gtk_container_add(GTK_CONTAINER(button), box);


   gtk_container_add(GTK_CONTAINER(window), button);


   { Rest in gtk_main and wait for the fun to begin! }

The xpm_label_box function could be used to pack xpm's and labels into any widget that can be a container.

The button widget has the following signals:

6.2 Toggle Buttons

Toggle buttons are derived from normal buttons and are very similar, except they will always be in one of two states, alternated by a click. They may be depressed, and when you click again, they will pop back up. Click again, and they will pop back down.

Toggle buttons are the basis for check buttons and radio buttons, as such, many of the calls used for toggle buttons are inherited by radio and check buttons. I will point these out when we come to them.

Creating a new toggle button:

function gtk_toggle_button_new() : PGtkWidget;

function gtk_toggle_button_new_with_label (a_label : pchar ) : PGtkWidget;

function gtk_toggle_button_new_with_mnemonic ((a_label : pchar ) : PGtkWidget;

As you can imagine, these work identically to the normal button widget calls. The first creates a blank toggle button, and the last two, a button with a label widget already packed into it. The _mnemonic() variant additionally parses the label for '_'-prefixed mnemonic characters.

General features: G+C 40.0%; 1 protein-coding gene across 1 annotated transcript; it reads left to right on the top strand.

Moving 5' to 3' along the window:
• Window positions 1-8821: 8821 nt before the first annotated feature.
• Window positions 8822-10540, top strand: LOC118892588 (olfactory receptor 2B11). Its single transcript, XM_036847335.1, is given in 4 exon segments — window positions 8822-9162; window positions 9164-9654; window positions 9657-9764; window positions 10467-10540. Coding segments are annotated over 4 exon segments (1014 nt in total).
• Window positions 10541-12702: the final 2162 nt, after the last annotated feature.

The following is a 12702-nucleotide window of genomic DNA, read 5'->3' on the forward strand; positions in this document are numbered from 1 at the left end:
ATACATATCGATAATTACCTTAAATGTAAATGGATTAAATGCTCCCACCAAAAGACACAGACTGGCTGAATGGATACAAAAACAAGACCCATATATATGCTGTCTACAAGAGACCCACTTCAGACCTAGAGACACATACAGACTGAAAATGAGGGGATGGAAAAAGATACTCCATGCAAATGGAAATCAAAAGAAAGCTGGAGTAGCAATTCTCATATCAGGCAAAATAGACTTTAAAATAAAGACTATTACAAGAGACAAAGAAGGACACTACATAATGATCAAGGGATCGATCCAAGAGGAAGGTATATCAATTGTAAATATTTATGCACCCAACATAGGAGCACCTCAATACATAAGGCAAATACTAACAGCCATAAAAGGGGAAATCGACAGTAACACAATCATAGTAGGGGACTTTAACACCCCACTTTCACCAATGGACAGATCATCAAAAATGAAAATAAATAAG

To retrieve the state of the toggle widget, including radio and check buttons, we use a construct as shown in our example below. This tests the state of the toggle, by accessing the active field of the toggle widget's structure, after first using the GTK_TOGGLE_BUTTON macro to cast the widget pointer into a toggle widget pointer. The signal of interest to us emitted by toggle buttons (the toggle button, check button, and radio button widgets) is the toggled signal. To check the state of these buttons, set up a signal handler to catch the toggled signal, and access the structure to determine its state. The callback will look something like:

procedure toggle_button_callback (widget : PGtkWidget;
                                  data : pgpointer);
   if gtk_toggle_button_get_active(GTK_TOGGLE_BUTTON(widget)) then
      { if control reaches here, the toggle button is down }
      { if control reaches here, the toggle button is up };

To force the state of a toggle button, and its children, the radio and check buttons, use this function:

procedure gtk_toggle_button_set_active (toggle_button : PGtkToggleButton;
                                        is_active : boolean);

The above call can be used to set the state of the toggle button, and its children the radio and check buttons. Passing in your created button as the first argument, and a true or false for the second state argument to specify whether it should be down (depressed) or up (released). Default is up, or false.